courtesy of The Sound Strike
Zack de la Rocha from the band Rage Against the Machine has organized a boycott of Arizona called The Sound Strike.
Zack de la Rocha from the band Rage Against the Machine has organized a boycott of Arizona called The Sound Strike. courtesy of The Sound Strike
The federal government is in court this week, trying to block Arizona's controversial new immigration bill, known as SB1070. Arizona has been hit with several lawsuits and dozens of business boycotts since the law was passed, and musicians have also gotten in on the act: Many are canceling shows in the state, while others are voicing their opposition through music.
Arizona is no stranger to musical protests over its politics. In 1991, Public Enemy's "By the Time I Get to Arizona" lambasted Arizona's decision not to recognize the holiday honoring Martin Luther King Jr. Stevie Wonder, Bill Cosby and others boycotted the state. The NFL yanked the 1993 Super Bowl from Arizona in response to the uproar, and soon after, voters approved the holiday. Fast forward to 2010, when many musicians hope another boycott, this time over the state's immigration law, can have a similar impact.
"We have to intervene in order to do whatever we possibly can to limit that state's ability to function and implement the law," Zack de la Rocha, of the band Rage Against the Machine, says in a Web video he's produced. He's organized a boycott of Arizona called The Sound Strike. So far, he's recruited artists ranging from Kanye West and Nine Inch Nails to Latino bands such as Los Tigres del Norte. Jorge Hernandez says Los Tigres del Norte's decision to join the boycott was personal: If the Los Angeles musicians were to come to Arizona, he says, they worry that police could detain them.
"They can ask questions, or they can stop me because I look brown, or a different color," Hernandez says. "We are very sure that there's going to be problems with our community."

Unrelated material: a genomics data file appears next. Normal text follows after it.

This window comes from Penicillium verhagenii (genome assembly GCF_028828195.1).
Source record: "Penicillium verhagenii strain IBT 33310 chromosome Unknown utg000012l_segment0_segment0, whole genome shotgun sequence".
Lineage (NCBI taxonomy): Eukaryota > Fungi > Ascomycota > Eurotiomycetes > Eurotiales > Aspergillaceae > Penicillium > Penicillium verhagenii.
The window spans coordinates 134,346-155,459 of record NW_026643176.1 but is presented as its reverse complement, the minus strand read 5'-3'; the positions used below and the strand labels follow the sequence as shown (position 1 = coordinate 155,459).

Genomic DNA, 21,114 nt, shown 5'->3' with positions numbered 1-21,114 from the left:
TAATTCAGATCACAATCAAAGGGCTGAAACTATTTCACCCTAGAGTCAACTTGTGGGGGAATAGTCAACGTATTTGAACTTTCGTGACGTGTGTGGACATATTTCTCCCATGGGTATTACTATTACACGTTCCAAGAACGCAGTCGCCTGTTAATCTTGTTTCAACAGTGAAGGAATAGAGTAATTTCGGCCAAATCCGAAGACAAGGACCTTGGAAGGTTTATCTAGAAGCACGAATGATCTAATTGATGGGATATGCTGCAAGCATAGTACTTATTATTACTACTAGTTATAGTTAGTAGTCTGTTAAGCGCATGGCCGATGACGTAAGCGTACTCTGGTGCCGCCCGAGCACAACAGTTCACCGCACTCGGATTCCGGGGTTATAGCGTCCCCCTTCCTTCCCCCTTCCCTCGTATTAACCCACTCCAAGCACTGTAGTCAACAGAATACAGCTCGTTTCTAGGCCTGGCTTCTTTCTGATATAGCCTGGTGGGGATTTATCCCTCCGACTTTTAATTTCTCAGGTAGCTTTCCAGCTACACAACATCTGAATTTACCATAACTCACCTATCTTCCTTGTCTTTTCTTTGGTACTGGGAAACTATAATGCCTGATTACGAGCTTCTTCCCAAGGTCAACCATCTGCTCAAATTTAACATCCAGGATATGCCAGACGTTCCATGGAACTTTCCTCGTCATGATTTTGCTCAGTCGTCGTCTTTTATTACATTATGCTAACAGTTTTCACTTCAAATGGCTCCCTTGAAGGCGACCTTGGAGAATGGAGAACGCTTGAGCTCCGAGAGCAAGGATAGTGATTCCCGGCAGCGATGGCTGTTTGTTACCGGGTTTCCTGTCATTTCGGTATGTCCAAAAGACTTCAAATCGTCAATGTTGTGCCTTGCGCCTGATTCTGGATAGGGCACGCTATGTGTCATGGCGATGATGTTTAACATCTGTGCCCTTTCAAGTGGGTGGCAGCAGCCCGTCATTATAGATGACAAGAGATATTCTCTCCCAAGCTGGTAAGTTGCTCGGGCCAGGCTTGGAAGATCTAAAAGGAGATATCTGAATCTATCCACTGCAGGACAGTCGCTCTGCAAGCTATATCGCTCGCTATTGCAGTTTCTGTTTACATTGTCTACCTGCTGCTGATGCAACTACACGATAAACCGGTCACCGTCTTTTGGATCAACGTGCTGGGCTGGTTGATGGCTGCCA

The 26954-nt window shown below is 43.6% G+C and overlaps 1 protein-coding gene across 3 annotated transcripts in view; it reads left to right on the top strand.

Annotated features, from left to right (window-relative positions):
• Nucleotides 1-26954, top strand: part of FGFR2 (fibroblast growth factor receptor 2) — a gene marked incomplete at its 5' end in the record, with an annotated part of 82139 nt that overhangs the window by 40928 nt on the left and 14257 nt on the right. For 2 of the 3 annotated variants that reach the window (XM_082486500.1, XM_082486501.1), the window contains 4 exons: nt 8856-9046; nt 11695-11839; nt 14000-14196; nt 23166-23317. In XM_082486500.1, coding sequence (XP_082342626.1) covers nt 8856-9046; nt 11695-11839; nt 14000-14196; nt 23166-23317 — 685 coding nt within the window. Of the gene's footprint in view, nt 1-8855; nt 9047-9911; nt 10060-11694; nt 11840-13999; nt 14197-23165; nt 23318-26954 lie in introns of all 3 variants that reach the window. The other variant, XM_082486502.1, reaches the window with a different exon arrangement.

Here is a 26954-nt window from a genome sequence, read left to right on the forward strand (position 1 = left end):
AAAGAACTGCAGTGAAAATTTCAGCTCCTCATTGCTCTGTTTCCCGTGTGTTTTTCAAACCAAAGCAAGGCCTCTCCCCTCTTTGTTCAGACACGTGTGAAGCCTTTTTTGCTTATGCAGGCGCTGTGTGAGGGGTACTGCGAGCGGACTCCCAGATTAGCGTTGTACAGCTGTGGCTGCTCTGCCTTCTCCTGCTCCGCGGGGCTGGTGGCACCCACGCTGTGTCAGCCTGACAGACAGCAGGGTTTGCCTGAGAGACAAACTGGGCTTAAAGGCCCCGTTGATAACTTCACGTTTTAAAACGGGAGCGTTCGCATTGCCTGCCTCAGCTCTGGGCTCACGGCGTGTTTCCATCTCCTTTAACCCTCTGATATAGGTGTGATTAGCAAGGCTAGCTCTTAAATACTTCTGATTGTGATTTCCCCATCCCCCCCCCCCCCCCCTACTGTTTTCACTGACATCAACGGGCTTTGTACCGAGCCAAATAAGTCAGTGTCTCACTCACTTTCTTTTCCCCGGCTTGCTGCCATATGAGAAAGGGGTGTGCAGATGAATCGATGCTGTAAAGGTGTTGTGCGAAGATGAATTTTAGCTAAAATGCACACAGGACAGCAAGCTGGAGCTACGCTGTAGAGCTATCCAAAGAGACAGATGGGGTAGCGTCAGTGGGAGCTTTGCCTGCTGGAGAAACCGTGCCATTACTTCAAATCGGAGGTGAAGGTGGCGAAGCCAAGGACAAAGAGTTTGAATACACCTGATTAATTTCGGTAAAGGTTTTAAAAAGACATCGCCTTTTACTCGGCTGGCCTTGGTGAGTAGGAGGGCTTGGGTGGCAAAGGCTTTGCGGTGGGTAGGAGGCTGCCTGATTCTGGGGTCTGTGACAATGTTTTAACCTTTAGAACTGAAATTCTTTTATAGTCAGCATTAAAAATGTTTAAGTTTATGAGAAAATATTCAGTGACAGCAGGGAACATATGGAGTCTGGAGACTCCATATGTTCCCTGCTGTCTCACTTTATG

Hernandez says he supports the boycott in solidarity with Arizona's Hispanic community. But not playing Arizona won't really affect his band's bottom line. The boycott is, however, having an impact on some Arizona music promoters and clubs. Alycia Klein is the general manager for the Celebrity Theatre in Phoenix, where the rapper Pitbull canceled his show earlier this month. She says the boycott couldn't have come at a worse time.
"With the economy as it is, this is the last thing that people are thinking about doing with their money, is going to spend it to have fun, if they're just still trying to pay their bills," Klein says. "So when I do have artists that will attract people to come out, and now they're unwilling to come out, it's devastating."
A Hard Sell In Summertime
While hundreds of artists have joined The Sound Strike and say they won't come to Arizona, so far only a handful of acts have canceled scheduled shows, including Hall & Oates and Los Lobos. But Martin Cizmar, music critic for the alternative weekly New Times in Phoenix, says he's more worried about the hundreds of bands who might not join The Sound Strike, but just won't come.
"Arizona is already a hard sell during the summer," Cizmar says, "and we're going to have a long, silent summer with some of this, because people are just going to look at us on the map and think, 'Oh, I don't want to go there.' "
Cizmar says a big, organized boycott caught people off guard. While he says he's opposed to the law, he fears that the boycott could really take hold.
"Because people love to jump on a bandwagon nowadays, it doesn't take too much to get people behind a really big cause," he says. "If this happens to become the cause of the moment, we're screwed."
In response, Cizmar assembled 17 Arizona artists to contribute to a CD called A Line in the Sand. It's a collection of protest songs against SB 1070. All of the acts finished their songs in just two weeks.
Proceeds from the CD will go to organizations fighting the law, which is what Phoenix-based promoter Stephen Chilton says Sound Strike musicians should be doing.
"Any one of these artists, if they really wanted to make a statement, they could come here and play," Chilton says. "Rage Against the Machine could do a benefit here and donate the profits to a number of organizations that would have an impact."
Rage Against the Machine is indeed playing a benefit — in Los Angeles. But a group of musicians, led by the Tucson band Calexico, is asking groups to come to Arizona, play and speak out against the law. Yolanda Bejarano, of the Phoenix group Snow Songs, is part of the organization, called Artists for Action.
"We need to do something here and mobilize people," she says. "I think it's better to take positive action and try to do it a different way, instead of just not coming here."
In the end, as happened back in 1991, if Arizona relents, it may not be over principle. It may well be over the economic impact the boycott has on the state.